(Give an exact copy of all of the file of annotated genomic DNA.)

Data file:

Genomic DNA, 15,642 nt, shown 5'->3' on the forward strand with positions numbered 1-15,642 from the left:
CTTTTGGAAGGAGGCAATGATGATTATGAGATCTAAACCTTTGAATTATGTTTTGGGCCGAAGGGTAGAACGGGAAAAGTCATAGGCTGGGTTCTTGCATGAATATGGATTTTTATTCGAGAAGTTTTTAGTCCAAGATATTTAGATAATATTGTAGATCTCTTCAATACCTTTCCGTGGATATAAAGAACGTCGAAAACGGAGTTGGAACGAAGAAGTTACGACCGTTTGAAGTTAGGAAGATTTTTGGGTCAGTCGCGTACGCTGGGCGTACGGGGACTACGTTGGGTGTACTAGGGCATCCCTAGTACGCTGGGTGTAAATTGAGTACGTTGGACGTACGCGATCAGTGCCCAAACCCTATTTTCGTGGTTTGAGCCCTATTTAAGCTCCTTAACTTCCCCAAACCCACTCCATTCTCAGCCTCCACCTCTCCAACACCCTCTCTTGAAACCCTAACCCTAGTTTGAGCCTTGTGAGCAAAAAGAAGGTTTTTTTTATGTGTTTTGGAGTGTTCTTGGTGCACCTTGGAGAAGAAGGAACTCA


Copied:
Genomic DNA, 15,642 nt, shown 5'->3' on the forward strand with positions numbered 1-15,642 from the left:
CTTTTGGAAGGAGGCAATGATGATTATGAGATCTAAACCTTTGAATTATGTTTTGGGCCGAAGGGTAGAACGGGAAAAGTCATAGGCTGGGTTCTTGCATGAATATGGATTTTTATTCGAGAAGTTTTTAGTCCAAGATATTTAGATAATATTGTAGATCTCTTCAATACCTTTCCGTGGATATAAAGAACGTCGAAAACGGAGTTGGAACGAAGAAGTTACGACCGTTTGAAGTTAGGAAGATTTTTGGGTCAGTCGCGTACGCTGGGCGTACGGGGACTACGTTGGGTGTACTAGGGCATCCCTAGTACGCTGGGTGTAAATTGAGTACGTTGGACGTACGCGATCAGTGCCCAAACCCTATTTTCGTGGTTTGAGCCCTATTTAAGCTCCTTAACTTCCCCAAACCCACTCCATTCTCAGCCTCCACCTCTCCAACACCCTCTCTTGAAACCCTAACCCTAGTTTGAGCCTTGTGAGCAAAAAGAAGGTTTTTTTTATGTGTTTTGGAGTGTTCTTGGTGCACCTTGGAGAAGAAGGAACTCA